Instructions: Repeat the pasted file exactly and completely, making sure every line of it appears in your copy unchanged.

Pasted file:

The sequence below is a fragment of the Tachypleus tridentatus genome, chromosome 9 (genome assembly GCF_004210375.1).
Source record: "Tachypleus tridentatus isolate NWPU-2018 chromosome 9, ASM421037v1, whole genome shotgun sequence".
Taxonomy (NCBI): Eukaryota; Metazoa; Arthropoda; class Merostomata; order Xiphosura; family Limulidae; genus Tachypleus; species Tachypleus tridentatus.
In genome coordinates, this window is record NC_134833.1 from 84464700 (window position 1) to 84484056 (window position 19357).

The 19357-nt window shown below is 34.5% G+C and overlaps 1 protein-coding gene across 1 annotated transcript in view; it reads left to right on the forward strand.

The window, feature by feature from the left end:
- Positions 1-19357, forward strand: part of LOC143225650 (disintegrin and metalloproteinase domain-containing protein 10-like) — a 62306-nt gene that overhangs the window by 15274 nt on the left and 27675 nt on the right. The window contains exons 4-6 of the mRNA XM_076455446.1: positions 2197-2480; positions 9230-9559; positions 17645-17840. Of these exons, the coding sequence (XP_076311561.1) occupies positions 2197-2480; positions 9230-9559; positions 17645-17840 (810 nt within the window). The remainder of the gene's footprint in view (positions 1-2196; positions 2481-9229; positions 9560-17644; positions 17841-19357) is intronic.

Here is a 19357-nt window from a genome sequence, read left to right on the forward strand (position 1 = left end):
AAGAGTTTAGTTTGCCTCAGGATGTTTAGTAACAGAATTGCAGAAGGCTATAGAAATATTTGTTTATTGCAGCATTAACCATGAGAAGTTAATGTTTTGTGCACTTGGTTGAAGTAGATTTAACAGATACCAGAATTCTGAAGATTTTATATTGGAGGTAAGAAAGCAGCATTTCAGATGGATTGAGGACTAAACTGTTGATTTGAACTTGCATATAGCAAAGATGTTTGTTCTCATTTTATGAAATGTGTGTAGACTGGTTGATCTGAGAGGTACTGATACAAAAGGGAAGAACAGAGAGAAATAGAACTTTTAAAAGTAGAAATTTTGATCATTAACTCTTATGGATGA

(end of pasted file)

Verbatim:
The sequence below is a fragment of the Tachypleus tridentatus genome, chromosome 9 (genome assembly GCF_004210375.1).
Source record: "Tachypleus tridentatus isolate NWPU-2018 chromosome 9, ASM421037v1, whole genome shotgun sequence".
Taxonomy (NCBI): Eukaryota; Metazoa; Arthropoda; class Merostomata; order Xiphosura; family Limulidae; genus Tachypleus; species Tachypleus tridentatus.
In genome coordinates, this window is record NC_134833.1 from 84464700 (window position 1) to 84484056 (window position 19357).

The 19357-nt window shown below is 34.5% G+C and overlaps 1 protein-coding gene across 1 annotated transcript in view; it reads left to right on the forward strand.

The window, feature by feature from the left end:
- Positions 1-19357, forward strand: part of LOC143225650 (disintegrin and metalloproteinase domain-containing protein 10-like) — a 62306-nt gene that overhangs the window by 15274 nt on the left and 27675 nt on the right. The window contains exons 4-6 of the mRNA XM_076455446.1: positions 2197-2480; positions 9230-9559; positions 17645-17840. Of these exons, the coding sequence (XP_076311561.1) occupies positions 2197-2480; positions 9230-9559; positions 17645-17840 (810 nt within the window). The remainder of the gene's footprint in view (positions 1-2196; positions 2481-9229; positions 9560-17644; positions 17841-19357) is intronic.

Here is a 19357-nt window from a genome sequence, read left to right on the forward strand (position 1 = left end):
AAGAGTTTAGTTTGCCTCAGGATGTTTAGTAACAGAATTGCAGAAGGCTATAGAAATATTTGTTTATTGCAGCATTAACCATGAGAAGTTAATGTTTTGTGCACTTGGTTGAAGTAGATTTAACAGATACCAGAATTCTGAAGATTTTATATTGGAGGTAAGAAAGCAGCATTTCAGATGGATTGAGGACTAAACTGTTGATTTGAACTTGCATATAGCAAAGATGTTTGTTCTCATTTTATGAAATGTGTGTAGACTGGTTGATCTGAGAGGTACTGATACAAAAGGGAAGAACAGAGAGAAATAGAACTTTTAAAAGTAGAAATTTTGATCATTAACTCTTATGGATGA